Monday marks 100 years since Australian and New Zealand forces set upon the Palestinian village of Surafend, massacring dozens of villagers.
The Palestinian villagers had no idea what was coming when Australian and New Zealand forces surrounded the small village of Surafend, in what was then known as Palestine, on 10 December 1918.
The night before, a New Zealand soldier had been shot and killed by a Palestinian man who was trying to rob him. The soldiers wanted revenge.
Women and children were ordered to leave the village. When only the men were left, the ANZAC troops of the mounted unit moved in with sticks, bayonets and guns, killing indiscriminately and burning the village to the ground.
Estimates of the dead vary, but most say somewhere between 40 and 100 people were killed.
It’s important Australians learn “both sides” of the country's military history, historian at the Strategic and Defense Study Centre at the Australian National University Dr Jean Bou told SBS News ahead of the 100th anniversary of the battle.
“It’s important to learn that our history has things we must be proud of and blemishes on it as well.”
It’s important to learn that our history has blemishes on it.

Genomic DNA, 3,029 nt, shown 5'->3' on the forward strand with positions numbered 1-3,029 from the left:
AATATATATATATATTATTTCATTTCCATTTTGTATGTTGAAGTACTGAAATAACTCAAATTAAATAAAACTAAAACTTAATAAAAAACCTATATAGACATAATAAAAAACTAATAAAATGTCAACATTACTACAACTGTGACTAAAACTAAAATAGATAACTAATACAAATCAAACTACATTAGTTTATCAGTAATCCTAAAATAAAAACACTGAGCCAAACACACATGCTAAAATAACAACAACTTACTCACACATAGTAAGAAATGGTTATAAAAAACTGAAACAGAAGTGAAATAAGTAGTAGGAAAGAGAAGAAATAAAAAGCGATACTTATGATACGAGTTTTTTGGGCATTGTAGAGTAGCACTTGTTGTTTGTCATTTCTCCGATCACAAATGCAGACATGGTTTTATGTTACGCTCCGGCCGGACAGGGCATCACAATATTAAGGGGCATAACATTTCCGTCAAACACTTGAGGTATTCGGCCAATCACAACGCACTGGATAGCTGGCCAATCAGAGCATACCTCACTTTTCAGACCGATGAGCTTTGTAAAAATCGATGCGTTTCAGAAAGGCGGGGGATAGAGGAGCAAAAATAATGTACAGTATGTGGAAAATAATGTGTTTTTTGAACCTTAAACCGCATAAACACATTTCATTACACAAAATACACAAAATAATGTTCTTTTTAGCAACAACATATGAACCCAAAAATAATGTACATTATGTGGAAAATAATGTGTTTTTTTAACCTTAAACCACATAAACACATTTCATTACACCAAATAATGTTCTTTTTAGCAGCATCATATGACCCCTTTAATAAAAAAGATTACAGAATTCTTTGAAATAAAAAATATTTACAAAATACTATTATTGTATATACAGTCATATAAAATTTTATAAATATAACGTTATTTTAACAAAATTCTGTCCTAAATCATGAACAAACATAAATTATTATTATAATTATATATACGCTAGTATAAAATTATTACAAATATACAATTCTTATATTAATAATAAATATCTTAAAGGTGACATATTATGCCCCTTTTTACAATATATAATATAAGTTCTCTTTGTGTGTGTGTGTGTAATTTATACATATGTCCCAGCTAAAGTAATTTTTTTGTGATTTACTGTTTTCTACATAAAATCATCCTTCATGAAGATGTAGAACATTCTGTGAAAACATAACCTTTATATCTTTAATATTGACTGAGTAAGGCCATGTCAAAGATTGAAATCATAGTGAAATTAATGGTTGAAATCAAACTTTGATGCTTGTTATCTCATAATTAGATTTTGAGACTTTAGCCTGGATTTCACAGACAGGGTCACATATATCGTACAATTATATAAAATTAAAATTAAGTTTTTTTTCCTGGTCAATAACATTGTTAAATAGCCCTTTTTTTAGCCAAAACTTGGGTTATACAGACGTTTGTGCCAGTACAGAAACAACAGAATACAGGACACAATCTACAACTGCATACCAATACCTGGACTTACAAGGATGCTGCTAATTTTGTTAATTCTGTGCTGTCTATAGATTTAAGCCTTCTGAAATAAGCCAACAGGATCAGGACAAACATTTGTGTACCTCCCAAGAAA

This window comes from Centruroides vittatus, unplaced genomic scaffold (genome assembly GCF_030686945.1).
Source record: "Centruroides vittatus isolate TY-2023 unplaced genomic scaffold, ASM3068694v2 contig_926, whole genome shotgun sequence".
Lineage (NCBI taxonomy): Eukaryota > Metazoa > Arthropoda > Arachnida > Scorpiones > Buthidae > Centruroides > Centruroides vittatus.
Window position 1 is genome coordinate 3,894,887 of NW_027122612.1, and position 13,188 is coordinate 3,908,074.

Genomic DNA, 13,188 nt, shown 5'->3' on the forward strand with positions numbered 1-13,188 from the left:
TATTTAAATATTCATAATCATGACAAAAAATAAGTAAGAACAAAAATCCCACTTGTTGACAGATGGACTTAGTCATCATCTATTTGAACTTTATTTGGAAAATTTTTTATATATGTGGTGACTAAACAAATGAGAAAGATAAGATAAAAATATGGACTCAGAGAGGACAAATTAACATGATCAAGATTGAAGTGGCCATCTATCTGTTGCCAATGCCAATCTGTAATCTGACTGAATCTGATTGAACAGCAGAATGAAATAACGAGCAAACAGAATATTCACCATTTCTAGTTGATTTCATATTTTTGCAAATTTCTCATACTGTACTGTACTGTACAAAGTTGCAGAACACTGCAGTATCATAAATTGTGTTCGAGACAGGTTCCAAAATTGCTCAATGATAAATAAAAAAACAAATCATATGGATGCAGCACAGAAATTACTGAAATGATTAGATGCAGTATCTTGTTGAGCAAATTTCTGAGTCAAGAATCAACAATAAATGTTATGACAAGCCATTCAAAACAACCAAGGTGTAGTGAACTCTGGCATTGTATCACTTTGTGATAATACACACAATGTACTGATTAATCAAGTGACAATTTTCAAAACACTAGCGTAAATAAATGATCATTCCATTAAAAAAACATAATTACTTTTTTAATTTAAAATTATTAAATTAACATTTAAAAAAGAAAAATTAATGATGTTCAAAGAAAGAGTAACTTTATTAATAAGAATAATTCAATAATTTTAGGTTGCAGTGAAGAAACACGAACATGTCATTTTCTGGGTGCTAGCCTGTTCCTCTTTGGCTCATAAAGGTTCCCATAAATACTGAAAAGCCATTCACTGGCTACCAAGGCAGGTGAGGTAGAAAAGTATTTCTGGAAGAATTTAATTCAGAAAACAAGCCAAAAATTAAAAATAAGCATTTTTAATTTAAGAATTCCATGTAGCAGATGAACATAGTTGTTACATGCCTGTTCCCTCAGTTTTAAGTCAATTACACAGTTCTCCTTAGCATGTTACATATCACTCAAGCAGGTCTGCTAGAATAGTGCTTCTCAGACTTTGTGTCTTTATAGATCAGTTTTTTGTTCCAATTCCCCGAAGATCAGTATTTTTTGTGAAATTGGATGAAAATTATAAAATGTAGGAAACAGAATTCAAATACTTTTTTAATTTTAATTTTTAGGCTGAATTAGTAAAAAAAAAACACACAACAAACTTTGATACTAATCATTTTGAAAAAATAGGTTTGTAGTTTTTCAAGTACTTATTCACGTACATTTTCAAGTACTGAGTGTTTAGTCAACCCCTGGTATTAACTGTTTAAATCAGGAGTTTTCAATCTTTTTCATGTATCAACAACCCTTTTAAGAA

- Dr Jean Bou, Historian
He said the main perpetrators of the massacre were New Zealand soldiers, but Australians and a small number of Scots were also involved.
No officers were involved in what was an action solely by the lower ranks of the mounted unit, Dr Bou said, adding that the actual perpetrators were never identified or faced disciplinary action.
"People come across this story and think because they haven’t heard of it has been covered up or obscured in some way. Certainly, it is a reasonably well-known event to anyone who has paid any attention to Australians in Palestine and New Zealanders in Palestine in the First World War," Dr Bou said.
He added that after the war, Australian and New Zealand governments paid compensation for the massacre.
Yousef Alreemawi, the director of Melbourne not-for-profit the Averroes Centre of Arab Culture, said while the story has been well recorded in Arab history, it is largely missing from the Australian military narrative.
“History is written by the victors. We were the ones defeated and no one cared about our narrative,” he said.
He believes acknowledging the massacre is an important first step for Australia:
“Acknowledgement of a sin, or a past sin, is the start of reconciliation. It takes a lot of courage to admit that while we know the heroic acts of ANZACS in Palestine and around the world, nevertheless, sometimes heroes do bad things.”